Difference between revisions of "Drying of Complex Suspensions"

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== Results ==
 
== Results ==
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The authors suspend colloidal spheres of PPMA with radius 1 micron in DHN. separately, they create an emulsion of an aqueous phase, comprising equal volumes of water and glycerol, and PGPR-90 surfactant in nonpolar DHN; a homogenizer creates polydisperse droplets from microns to tens of microns. They combine the particle suspension and emulsion to create a particle-droplet mixture. The particular components ensure that the refractive indices of all the components are matched to limit scattering. The authors can then image the entire 3D structure with confocal fluorescence microscopy with single-particle resolution (Figure 1).
  
 
[[Image:xu1.jpg|400px|thumb|center|Fig. 1. ]]
 
[[Image:xu1.jpg|400px|thumb|center|Fig. 1. ]]

Revision as of 16:14, 6 December 2010

Entry by Leon Furchtgott, APP 225 Fall 2010.

Drying of Complex Suspensions" Lei Xu, Alexis Berges, Peter J. Lu, Andre R. Studart, Andrew B. Schofield, Hidekazu Oki,6 Simon Davies, and David A. Weitz, Phys. Rev. Lett. 104, 128303 (2010).

Summary

The authors investigate the 3D structure and drying dynamics of complex mixtures of emulsion droplets and colloidal particles, using confocal microscopy. Air invades and rapidly collapses large emulsion droplets, forcing their contents into the surrounding porous particle pack at a rate proportional to the square of the droplet radius. By contrast, small droplets do not collapse, but remain intact and are merely deformed.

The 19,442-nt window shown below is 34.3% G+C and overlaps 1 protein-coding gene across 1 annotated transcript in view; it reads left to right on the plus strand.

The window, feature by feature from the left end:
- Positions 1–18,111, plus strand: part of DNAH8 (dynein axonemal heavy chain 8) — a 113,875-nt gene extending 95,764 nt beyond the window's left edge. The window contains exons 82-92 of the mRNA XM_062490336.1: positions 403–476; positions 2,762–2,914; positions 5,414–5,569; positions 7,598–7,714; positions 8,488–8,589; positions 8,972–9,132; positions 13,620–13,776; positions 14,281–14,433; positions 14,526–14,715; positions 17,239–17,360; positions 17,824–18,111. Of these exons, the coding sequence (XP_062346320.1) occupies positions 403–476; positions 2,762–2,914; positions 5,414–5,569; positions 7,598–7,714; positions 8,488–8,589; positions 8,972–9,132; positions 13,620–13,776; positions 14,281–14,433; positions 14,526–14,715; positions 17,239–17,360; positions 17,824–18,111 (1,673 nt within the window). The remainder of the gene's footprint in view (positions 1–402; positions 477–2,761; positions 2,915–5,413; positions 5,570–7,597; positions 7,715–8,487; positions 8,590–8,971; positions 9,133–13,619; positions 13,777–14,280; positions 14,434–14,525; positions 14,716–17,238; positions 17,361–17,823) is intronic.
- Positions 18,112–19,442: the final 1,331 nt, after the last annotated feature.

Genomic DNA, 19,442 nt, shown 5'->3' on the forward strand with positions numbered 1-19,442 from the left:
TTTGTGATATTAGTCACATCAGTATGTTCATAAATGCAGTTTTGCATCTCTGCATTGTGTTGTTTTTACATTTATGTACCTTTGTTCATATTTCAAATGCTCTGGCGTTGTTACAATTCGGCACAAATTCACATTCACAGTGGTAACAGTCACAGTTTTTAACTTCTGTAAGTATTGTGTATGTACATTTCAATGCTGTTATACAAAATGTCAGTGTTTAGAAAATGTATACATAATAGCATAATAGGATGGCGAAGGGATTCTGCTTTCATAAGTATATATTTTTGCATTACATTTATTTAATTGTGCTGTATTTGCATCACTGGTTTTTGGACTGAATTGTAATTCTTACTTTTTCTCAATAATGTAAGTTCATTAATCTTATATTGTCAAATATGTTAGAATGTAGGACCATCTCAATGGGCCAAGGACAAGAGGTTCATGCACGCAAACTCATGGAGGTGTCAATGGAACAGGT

Background

Drying of suspensions of colloids is important in a lot of areas, from the coffee-ring effect to technologically important phenomena such as paint and cosmetics drying. This paper seeks to understand a slightly simplified version of these phenomena: the drying of a mixture of an emulsion and colloidal particles. Most emulsions scatter light significantly making them difficult to image; this paper gets around this challenge and resolves the 3D structure of the mixture using confocal microscopy.

Results

The authors suspend colloidal spheres of PPMA with radius 1 micron in DHN. separately, they create an emulsion of an aqueous phase, comprising equal volumes of water and glycerol, and PGPR-90 surfactant in nonpolar DHN; a homogenizer creates polydisperse droplets from microns to tens of microns. They combine the particle suspension and emulsion to create a particle-droplet mixture. The particular components ensure that the refractive indices of all the components are matched to limit scattering. The authors can then image the entire 3D structure with confocal fluorescence microscopy with single-particle resolution (Figure 1).

Fig. 1.
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Discussion/Relation to Soft Matter